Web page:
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The Men Fighting for Women’s Rights

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The Maasai Cricket Warriors (Photo: Francois Nel / Getty Images)
The Maasai Cricket Warriors (Photo: Francois Nel / Getty Images)

The men fighting for women’s rights are winning ground when it comes to the battle against female genital mutilation (FGM). While the United States lost its first legal battle over the landmark Detroit FGM trial, men (along with many women activists and FGM survivors) have been on the front lines.

Key among the men fighting for women’s rights is Sonyanga Ole Ng’ais, a Maasai warrior and captain of the Maasai Cricket Warriors. Sonyanga’s message on women’s rights is riveting and can be experienced through the incredible moving documentary Warriors, along with his team’s many campaigns for women’s rights both at home and abroad.

Hearing about the failed landmark U.S. FGM trial, which was slated to take place summer of 2019, Sonyanga came forward with a powerful message he shared in conversation with Clarion Project:

Female genital mutilation is an ancient practice involving cutting off the clitoris of girls against their will. Scientifically, this practice is not proven as helpful to the human anatomy, neither does it add any extra intelligence to the victims. In fact clitoridectomy has many life threatening drawbacks.

If the U.S. government fails to introduce tangible and quick measures toward protecting the girls from undergoing the cut then it will be a big threat to the sovereign power of its citizens. It means thousands of young and innocent girls in the U.S. will be deprived of their right to equal protection under the Constitution: “Nor shall any State deny to any person within its jurisdiction the equal protection of the laws.”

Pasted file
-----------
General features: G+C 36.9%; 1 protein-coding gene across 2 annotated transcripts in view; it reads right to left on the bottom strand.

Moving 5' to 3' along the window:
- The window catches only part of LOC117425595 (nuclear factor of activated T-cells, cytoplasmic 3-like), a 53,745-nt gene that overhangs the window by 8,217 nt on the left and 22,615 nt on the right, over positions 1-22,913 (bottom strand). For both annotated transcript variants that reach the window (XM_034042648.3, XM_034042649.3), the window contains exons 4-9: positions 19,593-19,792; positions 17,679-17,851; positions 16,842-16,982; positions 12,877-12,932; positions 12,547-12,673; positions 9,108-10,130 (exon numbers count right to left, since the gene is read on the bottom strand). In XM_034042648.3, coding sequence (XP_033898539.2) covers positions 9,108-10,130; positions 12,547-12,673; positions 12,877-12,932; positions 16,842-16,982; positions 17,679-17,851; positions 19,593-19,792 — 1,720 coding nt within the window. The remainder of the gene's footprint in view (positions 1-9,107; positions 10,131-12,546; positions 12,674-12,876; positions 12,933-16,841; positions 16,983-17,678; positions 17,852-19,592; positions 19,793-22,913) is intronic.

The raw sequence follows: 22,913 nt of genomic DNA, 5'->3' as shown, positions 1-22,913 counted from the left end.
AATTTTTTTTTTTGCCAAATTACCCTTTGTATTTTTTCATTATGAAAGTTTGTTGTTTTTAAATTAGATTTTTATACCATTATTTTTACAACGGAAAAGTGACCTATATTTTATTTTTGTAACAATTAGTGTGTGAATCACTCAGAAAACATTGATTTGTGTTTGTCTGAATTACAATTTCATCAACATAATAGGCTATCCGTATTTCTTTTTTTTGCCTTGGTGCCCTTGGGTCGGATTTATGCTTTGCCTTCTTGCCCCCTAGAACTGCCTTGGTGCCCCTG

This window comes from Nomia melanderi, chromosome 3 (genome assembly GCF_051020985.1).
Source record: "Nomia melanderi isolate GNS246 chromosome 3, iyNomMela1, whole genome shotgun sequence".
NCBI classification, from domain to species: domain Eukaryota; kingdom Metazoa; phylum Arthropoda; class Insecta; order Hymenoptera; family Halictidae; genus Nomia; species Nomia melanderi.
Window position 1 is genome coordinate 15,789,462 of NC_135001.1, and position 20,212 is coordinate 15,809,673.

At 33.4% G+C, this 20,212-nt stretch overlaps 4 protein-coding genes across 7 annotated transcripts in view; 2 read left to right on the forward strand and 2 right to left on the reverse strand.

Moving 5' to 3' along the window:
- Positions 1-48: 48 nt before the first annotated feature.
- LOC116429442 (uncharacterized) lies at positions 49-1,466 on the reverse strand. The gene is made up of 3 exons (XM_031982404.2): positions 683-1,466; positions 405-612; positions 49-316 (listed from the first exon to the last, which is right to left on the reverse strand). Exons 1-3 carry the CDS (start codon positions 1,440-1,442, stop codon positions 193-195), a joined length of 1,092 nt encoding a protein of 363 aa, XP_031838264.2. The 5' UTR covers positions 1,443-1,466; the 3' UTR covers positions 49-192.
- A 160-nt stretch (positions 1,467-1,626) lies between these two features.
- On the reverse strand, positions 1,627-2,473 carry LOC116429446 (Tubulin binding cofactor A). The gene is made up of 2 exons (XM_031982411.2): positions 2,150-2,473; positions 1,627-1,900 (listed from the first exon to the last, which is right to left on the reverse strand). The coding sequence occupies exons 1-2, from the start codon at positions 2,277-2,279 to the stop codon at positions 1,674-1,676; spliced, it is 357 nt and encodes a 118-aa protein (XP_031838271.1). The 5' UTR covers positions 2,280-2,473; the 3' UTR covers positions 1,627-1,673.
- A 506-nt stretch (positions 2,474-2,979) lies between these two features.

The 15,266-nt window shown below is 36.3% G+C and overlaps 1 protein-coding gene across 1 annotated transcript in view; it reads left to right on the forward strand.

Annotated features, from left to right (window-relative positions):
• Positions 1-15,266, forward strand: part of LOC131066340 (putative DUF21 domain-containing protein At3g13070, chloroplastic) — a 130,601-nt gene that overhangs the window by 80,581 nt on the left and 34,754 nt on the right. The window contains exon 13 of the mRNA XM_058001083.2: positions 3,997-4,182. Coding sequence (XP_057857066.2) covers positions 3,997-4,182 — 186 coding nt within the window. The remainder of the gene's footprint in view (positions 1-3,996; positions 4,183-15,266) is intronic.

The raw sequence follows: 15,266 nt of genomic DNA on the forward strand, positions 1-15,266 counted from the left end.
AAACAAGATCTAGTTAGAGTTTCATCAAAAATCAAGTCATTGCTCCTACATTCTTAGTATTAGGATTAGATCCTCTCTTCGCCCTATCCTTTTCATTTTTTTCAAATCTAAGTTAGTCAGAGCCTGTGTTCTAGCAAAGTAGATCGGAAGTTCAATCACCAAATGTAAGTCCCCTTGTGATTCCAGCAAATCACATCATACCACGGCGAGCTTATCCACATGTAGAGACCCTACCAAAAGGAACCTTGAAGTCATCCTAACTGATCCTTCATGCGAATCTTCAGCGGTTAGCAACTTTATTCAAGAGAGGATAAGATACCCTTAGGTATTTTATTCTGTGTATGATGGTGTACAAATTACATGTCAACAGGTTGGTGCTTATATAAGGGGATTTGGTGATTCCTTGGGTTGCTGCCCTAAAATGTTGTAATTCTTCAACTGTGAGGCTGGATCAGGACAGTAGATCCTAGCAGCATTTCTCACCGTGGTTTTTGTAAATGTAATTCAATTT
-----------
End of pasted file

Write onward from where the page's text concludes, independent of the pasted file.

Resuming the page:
Judge’s Friedman take in Michigan by dismissing the FGM case was a misguided one and this will propagate the frequency at which FGM cases will happen in the U.S., hence putting the young girls at risk.

Female genital mutilation is a worldwide act that individuals, governments and non-governmental organizations around the world are advocating against. The United Nations too has a lot of bodies that fight against such regressive malpractice. According to the U.N., the 2015 Sustainable Development Goals (under Goal 5 on Gender Equality) call for an end to FGM by 2030, so I personally find it very wrong for the U.S. states to not strike against FGM while the rest of the world is working hard to end it.

It is shocking to find out that currently 23 U.S. states have not banned FGM, which is telling communities at risk that FGM is legal.

Globally, it is estimated that at least 200 million girls and women alive today have undergone some form of FGM, according to the United Nations. While in the United States, it is estimated that over 500,000 women and girls are at risk of or were subjected to female genital mutilation in 2012 according to the Centers for Disease Control and Prevention (CDC). I hope the U.S. government sees what banning FGM means to the voiceless and innocent girls out there and will reconsider its horrible decision.

Female genital mutilation causes health issues including infertility, difficulties while giving birth hence risking newborn deaths, severe bleeding and infections. If the right people could come together as a community, there is a serious chance that we can bring about the ban on female genital mutilation in U.S. Through petitioning and civic education, I think it will become clear to the relevant authorities in the U.S. that they need to consider a total ban on FGM in all the states. This could be a life changer for many. The ban of FGM in our countries will not only have a positive impact on young girls but it will also help protect the violation of the rights of those at risk.

 

 

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Shireen Qudosi

Shireen Qudosi is Clarion Project's National Correspondent.